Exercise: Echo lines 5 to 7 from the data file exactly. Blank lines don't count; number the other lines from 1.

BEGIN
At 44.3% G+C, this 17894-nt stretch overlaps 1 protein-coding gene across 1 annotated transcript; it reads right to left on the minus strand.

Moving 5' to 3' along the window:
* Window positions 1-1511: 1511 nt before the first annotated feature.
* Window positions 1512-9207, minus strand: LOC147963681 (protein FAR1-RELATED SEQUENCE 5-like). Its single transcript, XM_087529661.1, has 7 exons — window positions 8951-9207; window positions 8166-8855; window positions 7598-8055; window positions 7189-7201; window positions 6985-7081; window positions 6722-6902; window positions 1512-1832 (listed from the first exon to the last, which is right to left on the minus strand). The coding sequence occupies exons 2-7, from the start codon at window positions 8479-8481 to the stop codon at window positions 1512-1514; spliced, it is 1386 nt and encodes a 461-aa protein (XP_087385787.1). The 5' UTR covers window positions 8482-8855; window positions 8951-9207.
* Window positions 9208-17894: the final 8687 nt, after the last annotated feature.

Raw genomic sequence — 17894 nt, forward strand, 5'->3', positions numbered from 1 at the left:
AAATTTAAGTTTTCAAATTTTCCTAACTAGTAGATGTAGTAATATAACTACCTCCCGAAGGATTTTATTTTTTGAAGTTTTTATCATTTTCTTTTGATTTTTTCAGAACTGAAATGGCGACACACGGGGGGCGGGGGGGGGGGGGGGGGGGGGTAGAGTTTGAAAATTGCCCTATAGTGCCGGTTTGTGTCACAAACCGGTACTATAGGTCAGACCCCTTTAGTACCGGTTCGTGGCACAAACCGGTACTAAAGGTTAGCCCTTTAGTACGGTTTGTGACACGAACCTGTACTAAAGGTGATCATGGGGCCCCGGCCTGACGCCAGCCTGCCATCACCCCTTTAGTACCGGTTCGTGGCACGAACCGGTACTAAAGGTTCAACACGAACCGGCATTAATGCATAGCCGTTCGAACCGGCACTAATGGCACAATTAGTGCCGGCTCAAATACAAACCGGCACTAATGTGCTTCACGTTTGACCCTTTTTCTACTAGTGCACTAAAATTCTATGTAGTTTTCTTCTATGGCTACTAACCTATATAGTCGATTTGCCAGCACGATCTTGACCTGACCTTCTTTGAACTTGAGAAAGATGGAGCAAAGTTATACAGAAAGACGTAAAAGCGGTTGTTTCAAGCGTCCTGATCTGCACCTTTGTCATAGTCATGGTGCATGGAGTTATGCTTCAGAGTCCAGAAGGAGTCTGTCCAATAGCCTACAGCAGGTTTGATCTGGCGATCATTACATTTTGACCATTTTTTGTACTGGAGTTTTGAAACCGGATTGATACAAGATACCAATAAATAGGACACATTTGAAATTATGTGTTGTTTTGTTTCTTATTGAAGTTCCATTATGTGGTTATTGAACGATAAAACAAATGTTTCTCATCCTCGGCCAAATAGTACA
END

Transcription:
* Window positions 9208-17894: the final 8687 nt, after the last annotated feature.

Raw genomic sequence — 17894 nt, forward strand, 5'->3', positions numbered from 1 at the left:
AAATTTAAGTTTTCAAATTTTCCTAACTAGTAGATGTAGTAATATAACTACCTCCCGAAGGATTTTATTTTTTGAAGTTTTTATCATTTTCTTTTGATTTTTTCAGAACTGAAATGGCGACACACGGGGGGCGGGGGGGGGGGGGGGGGGGGGTAGAGTTTGAAAATTGCCCTATAGTGCCGGTTTGTGTCACAAACCGGTACTATAGGTCAGACCCCTTTAGTACCGGTTCGTGGCACAAACCGGTACTAAAGGTTAGCCCTTTAGTACGGTTTGTGACACGAACCTGTACTAAAGGTGATCATGGGGCCCCGGCCTGACGCCAGCCTGCCATCACCCCTTTAGTACCGGTTCGTGGCACGAACCGGTACTAAAGGTTCAACACGAACCGGCATTAATGCATAGCCGTTCGAACCGGCACTAATGGCACAATTAGTGCCGGCTCAAATACAAACCGGCACTAATGTGCTTCACGTTTGACCCTTTTTCTACTAGTGCACTAAAATTCTATGTAGTTTTCTTCTATGGCTACTAACCTATATAGTCGATTTGCCAGCACGATCTTGACCTGACCTTCTTTGAACTTGAGAAAGATGGAGCAAAGTTATACAGAAAGACGTAAAAGCGGTTGTTTCAAGCGTCCTGATCTGCACCTTTGTCATAGTCATGGTGCATGGAGTTATGCTTCAGAGTCCAGAAGGAGTCTGTCCAATAGCCTACAGCAGGTTTGATCTGGCGATCATTACATTTTGACCATTTTTTGTACTGGAGTTTTGAAACCGGATTGATACAAGATACCAATAAATAGGACACATTTGAAATTATGTGTTGTTTTGTTTCTTATTGAAGTTCCATTATGTGGTTATTGAACGATAAAACAAATGTTTCTCATCCTCGGCCAAATAGTACA